As many of us know, great insights lead to better decisions and outcomes. When we listen to customer feedback, we are better equipt to solve their problems and create solutions. But, what exactly is an insight? And how do we improve our organizations’ ability consistently create high-quality insights? Tetra Insights Chief Product Officer Joshua Wexler shares insights on using the insights maturity model to uncover actionable next steps to improve your company and product.

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On what an insight

In order for us to know what insights to focus on, we need to know exactly what makes a good insight. Good insights are on a spectrum of value. A quality insight can validate or change small to big decisions. There are vector adjusting or clarity level insights, all the way up to paradigm-shifting insights. Let’s dive deeper into the different types of insights used in the insights maturity model: 

“To make this a little bit clear, vector adjusting would be working on a UI, or conducting some user interviews. So, we collected some qualitative data and did a usability test. We are definitely on the right track with this UI. That would be a vector clarity.” 

“Vector setting might be conducting a bunch of interviews and gathering a bunch of qualitative data. You’ve looked at all of our analytics and are deciding to go after a specific segment of the market. This is more on the product strategy level.”

“At the highest level, is the paradigm setting. You’re shifting insights. And paradigm shifting would be things like gathering insights that completely change how you think about your business or your product.”

On the Enterprise Insights Maturity Model

The model shows how an organization and team can progress across 5 stages of development to become insights-driven. It looks across people, processes, and technology. And at multiple factors within those categories.  Because it is multifaceted and staged, it can:

  1. Inspire by showing what is possible.
  2. Help you understand your current stage and the next step in maturity.
  3. Given goals and levels of investment, what is feasible for the next step on the tier journey? 
Stages of the Enterprise Insights Maturity Model (looks across people, processes, and technology) 
  1. Stage 1: Beginning 
    • We are typically unaware of where we are, where we need to go, and what needs to be done to be a fully insights-driven organization. 
  2. Stage 2: Developing 
    • We are growing in understanding of where we are and are actively exploring what needs to be done to be a fully insights-driven organization.
  3. Stage 3: Integrating
    • We are productively progressing as an insights-driven organization, actively identifying and implementing repeatable practices, although not consistently or completely throughout the organization. 
  4. Stage 4: Optimizing 
    • We have advanced our insights practices into an effective repeatable state. 
  5. Stage 5: Insights Driven
    • We are fully matured, developed, and intentional with our insights and practices throughout the organization. 

On a Model Overview – Categories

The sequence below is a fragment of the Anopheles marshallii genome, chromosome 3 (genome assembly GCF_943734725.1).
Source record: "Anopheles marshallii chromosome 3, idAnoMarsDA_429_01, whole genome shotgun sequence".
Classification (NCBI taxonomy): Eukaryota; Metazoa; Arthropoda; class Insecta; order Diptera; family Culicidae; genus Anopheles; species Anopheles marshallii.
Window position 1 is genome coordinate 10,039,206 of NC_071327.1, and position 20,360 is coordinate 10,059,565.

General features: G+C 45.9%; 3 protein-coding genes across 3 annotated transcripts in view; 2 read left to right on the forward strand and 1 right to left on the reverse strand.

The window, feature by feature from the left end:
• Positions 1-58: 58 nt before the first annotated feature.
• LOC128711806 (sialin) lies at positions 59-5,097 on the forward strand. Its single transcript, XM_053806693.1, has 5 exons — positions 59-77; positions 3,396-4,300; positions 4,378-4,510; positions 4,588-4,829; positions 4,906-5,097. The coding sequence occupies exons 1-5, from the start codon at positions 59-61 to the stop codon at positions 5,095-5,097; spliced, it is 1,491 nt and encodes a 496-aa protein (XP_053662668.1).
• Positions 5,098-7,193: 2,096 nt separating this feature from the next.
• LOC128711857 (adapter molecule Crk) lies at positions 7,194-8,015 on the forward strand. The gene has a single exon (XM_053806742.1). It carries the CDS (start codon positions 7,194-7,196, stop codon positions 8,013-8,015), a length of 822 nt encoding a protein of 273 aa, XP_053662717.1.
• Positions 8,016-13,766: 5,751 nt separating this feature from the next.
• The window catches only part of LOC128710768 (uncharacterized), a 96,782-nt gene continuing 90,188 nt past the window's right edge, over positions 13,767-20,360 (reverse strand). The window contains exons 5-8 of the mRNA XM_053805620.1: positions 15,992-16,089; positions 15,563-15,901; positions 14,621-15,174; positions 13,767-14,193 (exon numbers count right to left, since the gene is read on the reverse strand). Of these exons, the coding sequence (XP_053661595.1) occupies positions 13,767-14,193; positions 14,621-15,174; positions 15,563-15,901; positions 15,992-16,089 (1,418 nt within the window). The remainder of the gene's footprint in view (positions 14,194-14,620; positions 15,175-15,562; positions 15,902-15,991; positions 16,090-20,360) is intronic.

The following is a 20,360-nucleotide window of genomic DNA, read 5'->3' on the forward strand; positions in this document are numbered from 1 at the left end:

The model maps the maturity to 3 broad categories: people, processes, and technology. Each category is further mapped across dozens of factors and subfactors.

#1 People: defines the human element that impacts buy-in and engagement with generating and consuming insights. This is the broader context and foundation for insight work to flourish. 

Primary factors: 

  1. Leadership 
  2. Staffing
  3. Quality of people 
  4. Culture 

#2 Process: defines the way in which research and insight work gets completed and utilized within an organization. The Insight Process is the specific set of steps inherent to completing coherent, valuable, and impactful research and insight work. The Insight Process typically applies to a specific project or initiative. But can also be used more broadly for ongoing research. 

Primary factors: 

  1. Inquiry 
  2. Scope 
  3. Design
  4. Execute
  5. Analyze 
  6. Synthesize
  7. Delivery
  8. Reuse
  9. Measure impact 
  10. Participant operations 
  11. Constant improvement 

#3 Technology: defines the tools and systems available and used to complete insight work and maximize the impact of insights in an organization. 

Primary factors: 

  1. The right tool for the job 
  2. Buying/procurement 
  3. Adoption 
  4. Insight toos 
  5. Data governance
About the speaker
Joshua Wexler SoulCycle Inc., Director, Product Management Member

Josh has had a wealth of experiences that include: conceptualizing, launching, and scaling consumer and enterprise digital products; building and leading engineering, design, and product teams; teaching at the undergraduate and masters level. Currently, he is Chief Product Officer at Tetra Insights. Tetra is an enterprise Saas company that provides a qualitative research platform that enables user researchers to analyze any qualitative data and synthesize insights. Before Tetra, he worked with Deepak Chopra at Chopra Global as Chief Product Officer.

About the host
Brian Root-Bernstein Angi, Senior Director of Product Management

Brian is currently Senior Director of Product Management - Consumer Experience at Assurance IQ. Prior to that he was VP of Product & Design at Huckleberry, working on using data and automation to eliminate the complexity from small business insurance. Before that, Brian was Senior Director of Product Management at Fundera (acquired by NerdWallet), Walmart Labs and Amazon. Brian moved (back) to NYC in January 2020, and continues to experience everything this city has to offer.

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